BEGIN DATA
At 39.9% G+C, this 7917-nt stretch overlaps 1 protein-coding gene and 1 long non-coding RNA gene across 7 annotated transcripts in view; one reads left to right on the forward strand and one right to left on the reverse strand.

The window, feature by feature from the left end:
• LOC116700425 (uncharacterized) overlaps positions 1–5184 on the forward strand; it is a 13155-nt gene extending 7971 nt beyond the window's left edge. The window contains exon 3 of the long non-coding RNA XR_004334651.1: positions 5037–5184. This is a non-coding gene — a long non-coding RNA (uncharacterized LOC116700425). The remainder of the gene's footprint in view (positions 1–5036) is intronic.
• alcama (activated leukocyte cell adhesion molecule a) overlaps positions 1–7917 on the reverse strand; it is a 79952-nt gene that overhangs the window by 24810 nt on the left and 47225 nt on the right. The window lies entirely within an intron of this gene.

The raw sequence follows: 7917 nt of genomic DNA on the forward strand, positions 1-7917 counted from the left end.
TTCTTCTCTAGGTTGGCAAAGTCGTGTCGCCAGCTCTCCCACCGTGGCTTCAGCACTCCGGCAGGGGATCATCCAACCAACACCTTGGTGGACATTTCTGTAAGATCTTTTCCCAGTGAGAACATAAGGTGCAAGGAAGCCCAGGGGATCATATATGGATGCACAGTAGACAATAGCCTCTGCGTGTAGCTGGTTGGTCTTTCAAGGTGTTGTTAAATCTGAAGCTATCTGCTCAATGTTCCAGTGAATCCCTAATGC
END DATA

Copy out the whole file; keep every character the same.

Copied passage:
At 39.9% G+C, this 7917-nt stretch overlaps 1 protein-coding gene and 1 long non-coding RNA gene across 7 annotated transcripts in view; one reads left to right on the forward strand and one right to left on the reverse strand.

The window, feature by feature from the left end:
• LOC116700425 (uncharacterized) overlaps positions 1–5184 on the forward strand; it is a 13155-nt gene extending 7971 nt beyond the window's left edge. The window contains exon 3 of the long non-coding RNA XR_004334651.1: positions 5037–5184. This is a non-coding gene — a long non-coding RNA (uncharacterized LOC116700425). The remainder of the gene's footprint in view (positions 1–5036) is intronic.
• alcama (activated leukocyte cell adhesion molecule a) overlaps positions 1–7917 on the reverse strand; it is a 79952-nt gene that overhangs the window by 24810 nt on the left and 47225 nt on the right. The window lies entirely within an intron of this gene.

The raw sequence follows: 7917 nt of genomic DNA on the forward strand, positions 1-7917 counted from the left end.
TTCTTCTCTAGGTTGGCAAAGTCGTGTCGCCAGCTCTCCCACCGTGGCTTCAGCACTCCGGCAGGGGATCATCCAACCAACACCTTGGTGGACATTTCTGTAAGATCTTTTCCCAGTGAGAACATAAGGTGCAAGGAAGCCCAGGGGATCATATATGGATGCACAGTAGACAATAGCCTCTGCGTGTAGCTGGTTGGTCTTTCAAGGTGTTGTTAAATCTGAAGCTATCTGCTCAATGTTCCAGTGAATCCCTAATGC